As I think about starting my new work in university chaplaincy, I’m even more interested than I was before about what it’s like to be a young person in the UK today, what questions young people have, and what they do or don’t believe.
So I was drawn to the headline on the YouGov site: ‘British Youth Reject Religion’. I’ll copy the main points below and you can come to your own conclusions:
Religious figures have the least influence on the lives of young Britons – and more say religion is a force for evil than a force for good
In the 2011 Census, 59% of the population described themselves as Christian and only a quarter reported having no religion. But a new poll of young people for the Sun by YouGov finds that the place of religion in the lives of young Britons is smaller than ever.
YouGov asked 18-24 year olds which figures have influence on their lives, and religious leaders came out on bottom: only 12% feel influenced by them, which is far less than even politicians (38%), brands (32%) and celebrities (21%).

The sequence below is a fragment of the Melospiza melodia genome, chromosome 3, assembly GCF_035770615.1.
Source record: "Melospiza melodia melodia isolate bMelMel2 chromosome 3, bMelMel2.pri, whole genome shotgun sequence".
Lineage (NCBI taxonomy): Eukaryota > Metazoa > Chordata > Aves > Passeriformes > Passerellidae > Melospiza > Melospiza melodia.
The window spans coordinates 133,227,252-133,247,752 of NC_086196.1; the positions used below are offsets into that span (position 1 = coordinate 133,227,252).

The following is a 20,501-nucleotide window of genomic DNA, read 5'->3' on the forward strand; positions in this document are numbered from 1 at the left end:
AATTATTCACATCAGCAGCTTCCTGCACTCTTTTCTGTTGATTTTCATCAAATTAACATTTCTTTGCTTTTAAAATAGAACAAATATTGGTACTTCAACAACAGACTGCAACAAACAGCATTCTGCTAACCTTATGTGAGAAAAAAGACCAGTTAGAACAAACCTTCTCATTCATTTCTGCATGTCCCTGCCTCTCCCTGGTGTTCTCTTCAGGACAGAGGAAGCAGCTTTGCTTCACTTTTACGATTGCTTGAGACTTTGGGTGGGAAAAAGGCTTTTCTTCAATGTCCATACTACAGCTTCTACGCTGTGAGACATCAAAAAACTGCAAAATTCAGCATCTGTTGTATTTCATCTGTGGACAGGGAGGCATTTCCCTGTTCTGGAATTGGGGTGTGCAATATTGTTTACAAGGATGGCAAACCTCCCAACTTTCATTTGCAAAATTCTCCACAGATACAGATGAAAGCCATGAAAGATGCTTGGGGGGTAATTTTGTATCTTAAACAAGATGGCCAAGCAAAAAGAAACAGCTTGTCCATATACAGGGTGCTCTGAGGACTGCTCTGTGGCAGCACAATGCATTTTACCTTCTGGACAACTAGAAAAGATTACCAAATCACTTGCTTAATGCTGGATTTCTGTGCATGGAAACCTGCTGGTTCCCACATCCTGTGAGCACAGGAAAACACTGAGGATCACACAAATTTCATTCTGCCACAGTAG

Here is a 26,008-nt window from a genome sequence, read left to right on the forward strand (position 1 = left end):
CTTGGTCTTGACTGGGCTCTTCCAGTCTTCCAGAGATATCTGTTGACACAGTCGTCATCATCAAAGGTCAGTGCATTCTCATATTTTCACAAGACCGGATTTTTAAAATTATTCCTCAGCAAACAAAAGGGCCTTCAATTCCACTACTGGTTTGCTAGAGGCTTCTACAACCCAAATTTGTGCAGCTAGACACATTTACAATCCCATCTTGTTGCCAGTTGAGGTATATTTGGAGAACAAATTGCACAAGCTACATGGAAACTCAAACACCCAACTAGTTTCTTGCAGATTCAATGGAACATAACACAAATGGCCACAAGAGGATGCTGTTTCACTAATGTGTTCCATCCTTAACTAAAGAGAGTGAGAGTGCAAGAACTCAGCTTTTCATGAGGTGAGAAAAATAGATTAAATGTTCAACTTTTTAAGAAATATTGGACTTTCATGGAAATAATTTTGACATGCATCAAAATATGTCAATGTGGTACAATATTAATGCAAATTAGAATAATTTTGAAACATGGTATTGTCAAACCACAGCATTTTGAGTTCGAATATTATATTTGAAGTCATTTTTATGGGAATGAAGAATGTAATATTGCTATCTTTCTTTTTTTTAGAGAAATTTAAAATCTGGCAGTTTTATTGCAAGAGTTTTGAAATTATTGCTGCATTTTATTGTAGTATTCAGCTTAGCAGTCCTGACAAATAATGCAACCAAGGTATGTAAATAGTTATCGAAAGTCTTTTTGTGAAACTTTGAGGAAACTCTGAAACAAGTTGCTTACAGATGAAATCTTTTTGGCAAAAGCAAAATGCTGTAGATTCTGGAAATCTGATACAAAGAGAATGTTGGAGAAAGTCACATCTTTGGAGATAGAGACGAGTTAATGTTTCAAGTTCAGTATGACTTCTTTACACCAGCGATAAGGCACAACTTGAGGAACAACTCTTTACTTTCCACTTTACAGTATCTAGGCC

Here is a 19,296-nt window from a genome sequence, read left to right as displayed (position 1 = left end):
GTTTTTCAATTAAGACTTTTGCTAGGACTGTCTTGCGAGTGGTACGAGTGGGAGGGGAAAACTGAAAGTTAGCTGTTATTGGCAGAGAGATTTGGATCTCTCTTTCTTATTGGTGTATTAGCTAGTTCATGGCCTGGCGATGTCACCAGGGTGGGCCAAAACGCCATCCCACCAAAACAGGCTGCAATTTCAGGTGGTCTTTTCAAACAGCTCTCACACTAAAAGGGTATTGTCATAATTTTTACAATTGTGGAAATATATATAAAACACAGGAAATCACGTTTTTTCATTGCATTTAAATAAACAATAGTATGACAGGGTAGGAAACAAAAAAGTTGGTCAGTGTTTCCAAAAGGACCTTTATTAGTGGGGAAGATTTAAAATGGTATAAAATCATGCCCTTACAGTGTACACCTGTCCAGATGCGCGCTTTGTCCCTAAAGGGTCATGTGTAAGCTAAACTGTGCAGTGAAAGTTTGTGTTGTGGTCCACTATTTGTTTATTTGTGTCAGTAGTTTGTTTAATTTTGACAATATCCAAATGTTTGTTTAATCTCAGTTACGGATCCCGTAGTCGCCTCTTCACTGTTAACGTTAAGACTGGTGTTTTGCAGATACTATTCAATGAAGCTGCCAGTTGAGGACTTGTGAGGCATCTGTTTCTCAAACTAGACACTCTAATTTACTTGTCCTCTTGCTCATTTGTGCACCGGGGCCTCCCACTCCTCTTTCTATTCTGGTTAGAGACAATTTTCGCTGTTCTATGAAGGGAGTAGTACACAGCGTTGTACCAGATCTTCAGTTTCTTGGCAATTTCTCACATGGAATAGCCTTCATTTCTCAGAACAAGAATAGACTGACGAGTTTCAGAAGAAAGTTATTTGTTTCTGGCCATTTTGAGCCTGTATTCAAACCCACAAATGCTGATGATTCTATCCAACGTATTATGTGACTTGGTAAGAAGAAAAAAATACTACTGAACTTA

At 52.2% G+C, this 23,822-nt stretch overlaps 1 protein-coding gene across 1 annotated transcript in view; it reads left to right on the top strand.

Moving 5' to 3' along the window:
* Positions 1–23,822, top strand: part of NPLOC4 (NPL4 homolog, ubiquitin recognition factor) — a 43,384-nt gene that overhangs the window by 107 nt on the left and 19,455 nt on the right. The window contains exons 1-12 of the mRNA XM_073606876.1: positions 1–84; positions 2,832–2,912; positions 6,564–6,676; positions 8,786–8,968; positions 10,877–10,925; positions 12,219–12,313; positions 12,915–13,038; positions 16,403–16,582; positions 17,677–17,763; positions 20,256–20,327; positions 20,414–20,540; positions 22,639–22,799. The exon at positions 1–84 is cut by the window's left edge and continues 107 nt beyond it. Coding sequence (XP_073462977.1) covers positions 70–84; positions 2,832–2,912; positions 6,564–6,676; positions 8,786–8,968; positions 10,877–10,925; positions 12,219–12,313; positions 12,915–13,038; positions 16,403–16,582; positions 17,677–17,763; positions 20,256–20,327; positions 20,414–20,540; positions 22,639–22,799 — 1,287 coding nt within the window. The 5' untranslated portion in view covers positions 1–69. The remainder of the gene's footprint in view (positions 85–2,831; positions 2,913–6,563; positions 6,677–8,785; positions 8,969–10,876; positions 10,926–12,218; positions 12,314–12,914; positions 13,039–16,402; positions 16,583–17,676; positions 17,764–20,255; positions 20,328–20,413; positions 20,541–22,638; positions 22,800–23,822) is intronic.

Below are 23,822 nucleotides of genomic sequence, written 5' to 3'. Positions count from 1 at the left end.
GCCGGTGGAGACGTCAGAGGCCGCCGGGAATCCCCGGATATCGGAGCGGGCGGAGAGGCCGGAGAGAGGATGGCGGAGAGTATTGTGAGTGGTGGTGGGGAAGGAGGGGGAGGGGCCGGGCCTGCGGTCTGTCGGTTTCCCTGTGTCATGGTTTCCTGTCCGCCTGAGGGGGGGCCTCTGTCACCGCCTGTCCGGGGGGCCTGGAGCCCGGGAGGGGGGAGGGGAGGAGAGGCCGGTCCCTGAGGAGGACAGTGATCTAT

The reputation of religion amongst young people is actually more negative than neutral: 41% agree that “religion is more often the cause of evil in the world” and only 14% say it is a cause for good.
When asked if they believe in God, only 25% say they do. 19% believe in some non-Godlike “spiritual greater power” and a further 38% believe in no God or spiritual power whatsoever.
Amongst believers, the most represented denominations are Church of England (13%), then Roman Catholic (9%) and Muslim (4%).
The low influence of religious leaders doesn’t surprise me, because so few young people have real human contact with them. But I’m really taken aback by the 41% agreeing that “religion is more often the cause of evil in the world”.